Even though it has been almost 70 years, in this election year a brokered Democratic convention is becoming a less unlikely scenario.
Before delving into the odds that the Democrats won’t pick their nominee until a second (or third or fourth) ballot, let’s look at the delegate count after this past Saturday’s Nevada caucus. At last week’s count, South Bend, Ind. Mayor Pete Buttigieg has 22 pledged delegates, Sen. Bernie Sanders (Vt.) had 21, Sen. Elizabeth Warren (Mass.) had 8, and Sen. Amy Klobuchar (Minn.) had 7. What a difference a week makes. Sen. Sanders is now in the lead with 40 pledged delegates. Mayor Buttigieg has 26; former Vice President Joe Biden has 13; Sen. Warren has 12; Sen. Klobuchar still has 7; and the rest of the field, including former New York City Mayor Mike Bloomberg (who has not been on a ballot yet) and billionaire Tom Steyer, have none.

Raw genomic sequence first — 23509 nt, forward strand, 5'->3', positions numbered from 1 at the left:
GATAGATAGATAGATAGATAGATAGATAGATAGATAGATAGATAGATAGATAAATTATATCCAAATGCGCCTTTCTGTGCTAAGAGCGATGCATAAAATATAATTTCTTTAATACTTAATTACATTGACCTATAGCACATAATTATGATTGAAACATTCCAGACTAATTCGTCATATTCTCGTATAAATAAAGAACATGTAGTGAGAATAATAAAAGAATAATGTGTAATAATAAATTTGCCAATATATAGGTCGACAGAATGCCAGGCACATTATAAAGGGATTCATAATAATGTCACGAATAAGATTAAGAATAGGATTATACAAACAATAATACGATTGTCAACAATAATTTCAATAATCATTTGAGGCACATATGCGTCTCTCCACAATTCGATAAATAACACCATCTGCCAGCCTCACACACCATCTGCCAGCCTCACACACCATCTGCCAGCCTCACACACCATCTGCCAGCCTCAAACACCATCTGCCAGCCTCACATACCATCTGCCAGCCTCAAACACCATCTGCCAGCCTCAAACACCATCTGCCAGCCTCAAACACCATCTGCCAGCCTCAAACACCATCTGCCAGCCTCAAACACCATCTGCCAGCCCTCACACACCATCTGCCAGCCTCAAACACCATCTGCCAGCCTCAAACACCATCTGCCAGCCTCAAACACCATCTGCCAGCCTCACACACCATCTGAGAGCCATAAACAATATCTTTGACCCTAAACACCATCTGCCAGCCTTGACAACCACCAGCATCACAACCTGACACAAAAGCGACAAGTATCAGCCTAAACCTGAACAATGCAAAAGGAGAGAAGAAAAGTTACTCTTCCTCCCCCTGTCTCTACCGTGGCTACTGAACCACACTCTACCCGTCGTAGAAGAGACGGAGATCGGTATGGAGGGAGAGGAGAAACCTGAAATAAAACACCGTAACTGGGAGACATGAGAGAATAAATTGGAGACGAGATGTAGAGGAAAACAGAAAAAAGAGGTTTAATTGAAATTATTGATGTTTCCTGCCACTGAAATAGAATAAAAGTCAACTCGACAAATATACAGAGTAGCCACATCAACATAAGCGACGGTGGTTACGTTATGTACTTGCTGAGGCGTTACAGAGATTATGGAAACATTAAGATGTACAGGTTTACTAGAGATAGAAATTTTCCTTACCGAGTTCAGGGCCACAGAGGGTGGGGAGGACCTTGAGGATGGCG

On paper, Sen. Sanders’ lead does not seem that daunting, but in headlines after the Nevada contest was called the media started to ask whether the Independent from Vermont is “unstoppable.”
Because of what could happen on a second convention ballot, the answer to that question has to be no—he is stoppable. Or, as Yahoo News explained, it is “possible that Sanders could carry a strong lead, but not a majority of delegates, into the Democratic convention in July. In that scenario, the delegates at the convention — perhaps unified by concerns that a democratic socialist can’t beat Donald Trump — could throw their support behind someone else and deny Sanders the nomination.” The Inside the Beltway publication Axios was not as kind to Sen. Sanders and his prospects. This morning, it reported, “Establishment Democrats have been sounding the alarm about how a ticket led by Sanders, a democratic socialist, will affect down-ballot races in the moderate districts that helped Democrats take the House in 2018.”